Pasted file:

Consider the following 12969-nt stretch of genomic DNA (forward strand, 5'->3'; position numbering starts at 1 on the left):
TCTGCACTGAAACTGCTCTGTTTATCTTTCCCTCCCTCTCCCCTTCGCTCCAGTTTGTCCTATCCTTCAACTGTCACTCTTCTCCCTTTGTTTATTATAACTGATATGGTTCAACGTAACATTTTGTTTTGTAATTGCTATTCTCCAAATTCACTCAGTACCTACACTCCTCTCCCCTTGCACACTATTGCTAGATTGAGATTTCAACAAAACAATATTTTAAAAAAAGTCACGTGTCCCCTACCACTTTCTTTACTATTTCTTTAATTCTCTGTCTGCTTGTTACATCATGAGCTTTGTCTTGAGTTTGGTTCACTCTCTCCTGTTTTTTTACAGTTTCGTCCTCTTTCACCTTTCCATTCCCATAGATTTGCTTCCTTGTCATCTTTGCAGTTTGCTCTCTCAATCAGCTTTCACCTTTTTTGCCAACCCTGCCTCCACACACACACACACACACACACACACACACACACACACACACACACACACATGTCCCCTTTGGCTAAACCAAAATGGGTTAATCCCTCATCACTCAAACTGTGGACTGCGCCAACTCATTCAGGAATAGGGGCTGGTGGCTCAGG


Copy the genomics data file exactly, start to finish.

Consider the following 12969-nt stretch of genomic DNA (forward strand, 5'->3'; position numbering starts at 1 on the left):
TCTGCACTGAAACTGCTCTGTTTATCTTTCCCTCCCTCTCCCCTTCGCTCCAGTTTGTCCTATCCTTCAACTGTCACTCTTCTCCCTTTGTTTATTATAACTGATATGGTTCAACGTAACATTTTGTTTTGTAATTGCTATTCTCCAAATTCACTCAGTACCTACACTCCTCTCCCCTTGCACACTATTGCTAGATTGAGATTTCAACAAAACAATATTTTAAAAAAAGTCACGTGTCCCCTACCACTTTCTTTACTATTTCTTTAATTCTCTGTCTGCTTGTTACATCATGAGCTTTGTCTTGAGTTTGGTTCACTCTCTCCTGTTTTTTTACAGTTTCGTCCTCTTTCACCTTTCCATTCCCATAGATTTGCTTCCTTGTCATCTTTGCAGTTTGCTCTCTCAATCAGCTTTCACCTTTTTTGCCAACCCTGCCTCCACACACACACACACACACACACACACACACACACACACACACACACACACATGTCCCCTTTGGCTAAACCAAAATGGGTTAATCCCTCATCACTCAAACTGTGGACTGCGCCAACTCATTCAGGAATAGGGGCTGGTGGCTCAGG